Britain British rail traffic headed for nationalization – expert says “something had to be done”

The British professor advises Finland to stick to national rail traffic.

If Colin Bamford goes to the train station in his hometown of Huddersfield in England before half past ten in the morning and buys a round-trip ticket to the capital London, the price on display is around £ 300, or around € 350. It is not a particularly long journey: you can get there in about three hours with one shift.

“It’s really a lot of money, a professor at Huddersfield Business School,” economist Bamford says by phone from England.

British rail transport was privatized in the 1990s by the Conservative Prime Minister John Majorin during the government. In about a quarter of a century, passenger numbers have grown significantly, but at the same time, the multi-actor puzzle has complicated travel and raised the prices of some tickets to the skies.

In addition, rail traffic has been delayed, trains have been canceled and wagons have been overcrowded, which has aroused widespread dissatisfaction with train companies.

In late May, the Conservative prime minister Boris Johnson the government announced As a William-Shapps plan a well-known document that has emerged over the years Williams Rail Review as a result. At the heart of the plan is the establishment of a public organization, Great British Railways, which will take primary responsibility for train services, rail infrastructure, pricing and scheduling.

In practice, therefore, rail transport will be returned to the public sector. Bamford calls this a major step towards nationalization.

Train traffic nationalization has now been on the agenda of the opposition Labor Party for a long time. In 2016, the party’s then chairman Jeremy Corbynin the train journey even rose “Traingatex” named the fuss as a video of Corbyn spread online sitting on the floor of a crowded train. A dispute broke out between the party leader who pushed for nationalization and the train company, which was covered in the British media for a long time.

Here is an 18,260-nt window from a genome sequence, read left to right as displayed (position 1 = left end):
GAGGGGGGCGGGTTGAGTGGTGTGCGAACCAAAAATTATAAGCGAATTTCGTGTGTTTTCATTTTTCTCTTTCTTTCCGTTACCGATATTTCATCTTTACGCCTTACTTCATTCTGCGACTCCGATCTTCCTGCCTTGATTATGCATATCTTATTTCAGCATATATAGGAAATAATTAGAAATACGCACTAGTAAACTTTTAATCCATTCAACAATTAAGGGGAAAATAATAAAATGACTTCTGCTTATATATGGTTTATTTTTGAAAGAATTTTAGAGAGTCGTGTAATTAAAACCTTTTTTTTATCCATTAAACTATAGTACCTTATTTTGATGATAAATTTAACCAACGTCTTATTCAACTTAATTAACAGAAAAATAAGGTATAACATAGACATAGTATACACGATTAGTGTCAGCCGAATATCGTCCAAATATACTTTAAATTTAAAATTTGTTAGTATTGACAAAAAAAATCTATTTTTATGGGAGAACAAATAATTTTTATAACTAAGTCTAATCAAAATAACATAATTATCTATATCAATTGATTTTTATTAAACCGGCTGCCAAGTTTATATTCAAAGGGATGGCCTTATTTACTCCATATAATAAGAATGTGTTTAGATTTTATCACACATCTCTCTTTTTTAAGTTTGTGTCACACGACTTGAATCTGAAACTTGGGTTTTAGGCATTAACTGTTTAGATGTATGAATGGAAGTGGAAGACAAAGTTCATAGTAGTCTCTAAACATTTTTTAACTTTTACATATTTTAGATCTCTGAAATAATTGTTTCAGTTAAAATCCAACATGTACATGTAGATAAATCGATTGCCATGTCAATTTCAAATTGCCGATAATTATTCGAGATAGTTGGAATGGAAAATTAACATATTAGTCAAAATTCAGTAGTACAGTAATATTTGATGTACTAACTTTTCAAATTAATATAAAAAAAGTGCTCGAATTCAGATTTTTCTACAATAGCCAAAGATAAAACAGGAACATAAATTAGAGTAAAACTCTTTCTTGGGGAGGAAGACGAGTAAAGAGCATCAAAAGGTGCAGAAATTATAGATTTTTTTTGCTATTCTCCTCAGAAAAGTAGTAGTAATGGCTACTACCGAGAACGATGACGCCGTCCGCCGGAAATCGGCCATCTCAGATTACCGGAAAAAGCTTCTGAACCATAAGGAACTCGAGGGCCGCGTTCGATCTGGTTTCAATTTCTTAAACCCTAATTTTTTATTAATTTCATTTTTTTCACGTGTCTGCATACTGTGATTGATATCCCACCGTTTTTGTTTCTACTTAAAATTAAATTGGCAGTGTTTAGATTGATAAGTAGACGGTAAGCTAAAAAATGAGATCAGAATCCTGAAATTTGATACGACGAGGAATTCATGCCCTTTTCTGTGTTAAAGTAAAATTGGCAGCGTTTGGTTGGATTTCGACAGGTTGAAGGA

Now, however, the decision to nationalize was made by the Conservative Party. While the trend is not in line with the broad lines of the party that believes in a free market, Bamford is not particularly surprised by the decision.

“Something had to be done. The fact is that the railways are hugely important to us. If we take seriously our goal of being carbon neutral by 2050, public transport has a really important role to play. ”

Not all conservatives have been in favor of privatization either. Bamford recalls the former Conservative prime minister Margaret Thatcherin said that the privatization of rail transport would “go too far” – despite the fact that Thatcher had already had more time to privatize it than many thought it should have.

“It’s significant that Thatcher didn’t. He also found it too difficult and complicated. ”

The reason, according to Bamford, is what he, as an economist, calls a natural monopoly, that is, where the service is most efficiently provided by a single operator.

Politically the railways have therefore been the subject of controversy in Britain for a long time, but sweat has also been wiped out by train companies. Bamford says the Williams report dates back to the fact that there has been great concern about the efficiency of the rail transport system and some private actors have even had to leave the game at bay.